2018 could be historic for communities of color

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Following the defeat of Hillary Clinton in 2016 and the subsequent Women’s March after President Trump’s inauguration, it became clear that the role of women in politics would become one of the prominent narratives of the 2018 election cycle. Young voices have also stepped to the forefront, as illustrated by the rise of Parkland high school students Emma Gonzalez and David Hogg. It is no surprise that millennials are running for office in potentially record numbers.

But this election cycle is not only about women and millennials, or even the progressive candidates inspired by Sen. Bernie Sanders. This election could mark a history-making year for communities of color that brings them unprecedented political power in our nation’s capital.

{mosads}For black, Latino and Asian-American voters, 2016 was an enormous setback. Following Barack Obama’s two electoral victories, there were many who believed that Democrats would ride the demographic wave to victories in presidential elections for years. But in 2016 many of the demographic groups that formed the “Obama coalition” stayed home. According to Pew Research Center, after setting voter turnout records for both of Obama’s elections, black voter turnout fell sharply in 2016, dropping for the first time in 20 years in a presidential election.


Things were not much better when it came to the Latino vote. Even though the president  launched his campaign by branding Mexicans as “criminals” and “rapists,” with a promise to build a U.S. border wall, the Latino voter turnout in 2016 did not increase over 2012.

Now there are signs of a political reawakening in communities of color. In Alabama’s Senate special election, Doug Jones’s surprise victory was, in part, because of high voter turnout in the black community. Exit polling showed that black voters made up 29 percent of the vote, exceeding the percentage of black voters in the state who turned out for Obama in 2012. Similarly, in Virginia, the Latino voter turnout in last year’s gubernatorial election exceeded its share of eligible voters by 20 percent. Black and Asian-American voter turnout was also up.

The recent fights that the black and Latino communities have had with the president on a variety of issues, including his crude characterization of Haiti and African nations and over the treatment of “Dreamers,” should only continue fueling the trend this year.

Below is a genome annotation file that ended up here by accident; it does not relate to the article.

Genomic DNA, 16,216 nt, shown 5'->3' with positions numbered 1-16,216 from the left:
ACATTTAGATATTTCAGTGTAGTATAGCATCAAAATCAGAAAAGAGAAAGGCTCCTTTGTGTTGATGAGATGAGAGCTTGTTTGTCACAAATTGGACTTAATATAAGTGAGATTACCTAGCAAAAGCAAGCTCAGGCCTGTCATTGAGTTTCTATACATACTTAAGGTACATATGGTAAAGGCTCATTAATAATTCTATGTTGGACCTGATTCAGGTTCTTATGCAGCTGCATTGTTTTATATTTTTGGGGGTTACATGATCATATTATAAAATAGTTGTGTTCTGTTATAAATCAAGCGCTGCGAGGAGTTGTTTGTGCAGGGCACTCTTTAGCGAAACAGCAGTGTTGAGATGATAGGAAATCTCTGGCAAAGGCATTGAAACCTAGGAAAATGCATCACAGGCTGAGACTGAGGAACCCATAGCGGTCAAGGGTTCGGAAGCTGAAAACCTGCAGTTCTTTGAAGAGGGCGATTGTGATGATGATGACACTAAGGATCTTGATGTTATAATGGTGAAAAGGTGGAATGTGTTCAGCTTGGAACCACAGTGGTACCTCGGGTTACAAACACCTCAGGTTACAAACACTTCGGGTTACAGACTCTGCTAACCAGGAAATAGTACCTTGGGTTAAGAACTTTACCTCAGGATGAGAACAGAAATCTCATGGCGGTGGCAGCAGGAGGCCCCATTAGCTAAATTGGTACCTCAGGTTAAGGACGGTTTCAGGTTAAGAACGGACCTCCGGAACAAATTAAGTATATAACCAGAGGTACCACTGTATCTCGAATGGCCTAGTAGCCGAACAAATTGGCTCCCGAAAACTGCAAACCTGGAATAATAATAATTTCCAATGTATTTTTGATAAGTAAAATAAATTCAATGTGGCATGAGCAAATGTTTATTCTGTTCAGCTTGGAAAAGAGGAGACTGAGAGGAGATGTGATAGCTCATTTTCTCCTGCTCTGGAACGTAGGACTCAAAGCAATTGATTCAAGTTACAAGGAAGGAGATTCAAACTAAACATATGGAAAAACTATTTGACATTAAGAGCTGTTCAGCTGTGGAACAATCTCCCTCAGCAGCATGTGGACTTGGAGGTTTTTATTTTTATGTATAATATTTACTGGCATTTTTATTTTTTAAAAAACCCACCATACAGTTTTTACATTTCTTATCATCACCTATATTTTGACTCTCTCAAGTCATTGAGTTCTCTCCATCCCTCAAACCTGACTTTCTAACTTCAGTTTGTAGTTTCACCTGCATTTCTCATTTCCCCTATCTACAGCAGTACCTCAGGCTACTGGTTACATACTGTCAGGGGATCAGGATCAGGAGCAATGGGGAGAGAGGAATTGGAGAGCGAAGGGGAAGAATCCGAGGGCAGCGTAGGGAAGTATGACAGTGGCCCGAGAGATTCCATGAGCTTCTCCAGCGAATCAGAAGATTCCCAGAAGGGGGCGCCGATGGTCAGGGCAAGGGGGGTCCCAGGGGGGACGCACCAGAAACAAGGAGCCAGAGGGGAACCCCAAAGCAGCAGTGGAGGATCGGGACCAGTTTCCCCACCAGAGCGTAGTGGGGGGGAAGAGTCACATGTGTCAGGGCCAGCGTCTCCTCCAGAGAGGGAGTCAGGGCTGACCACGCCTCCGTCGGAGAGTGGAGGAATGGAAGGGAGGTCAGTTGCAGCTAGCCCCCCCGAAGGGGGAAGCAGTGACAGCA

What will an empowered and engaged, diverse electorate mean this November? Besides helping Democratic candidates up and down the ballot, it also could usher diverse candidates into Congress. Cycle after cycle, the membership of the Congressional Black Caucus, Congressional Hispanic Caucus and Congressional Asian Pacific American Caucus has grown. There are 88 Democratic “Tri-Caucus” members in the House of Representatives and six in the Senate — an all-time high. These numbers are likely to increase after November. In about 20 House races, a non-incumbent, Tri-Caucus candidate has a chance to win.

On Tuesday, several Tri-Caucus candidates won primaries in Texas. Veronica Escobar and Sylvia Garcia won the Democratic primaries in the safe blue 16th and 29th districts and could become the first Latinas to represent Texas in Congress next year. In the toss-up 23rd and 32nd districts, the runoff elections in May will feature diverse candidates Gina Ortiz Jones and Colin Allred as favorites. From California to Florida to Massachusetts, the influx of diverse candidates means the Tri-Caucus could reach 100 Democratic members in the House for the first time in history. And with that increased representation comes an increase in political power for communities of color.

It is not just about the sheer number of black, Latino and Asian-American candidates who could win. There are several trailblazing candidates who could expand the political map for diverse members of Congress. In Massachusetts, Juana Matias is looking to become the first Latina member of Congress from New England. Joe Neguse could become the first black congressman from Colorado. And in Maryland, Aruna Miller could become the first Asian-American woman to represent the mid-Atlantic region in Congress. This list is not exhaustive.

In a year of transformational political narratives, the re-emergence of black, Latino and Asian-American voters as a political force is not just important — it could be historic.

Oscar Ramirez is co-founder of InSight Public Affairs, a lobbying and public relations firm that represents corporate and nonprofit clients. He sits on the National Committee of the Latino Victory Fund. He was special assistant to Labor Secretary Hilda Solis during the Obama administration, the Virginia policy director for the 2008 Obama campaign, and a senior Democratic staffer in the U.S. House of Representatives.

Tags Barack Obama Bernie Sanders Caucus Democratic Party Donald Trump Elections Factions in the Democratic Party Hillary Clinton Political philosophy Politics Primary election United States presidential election Voter turnout

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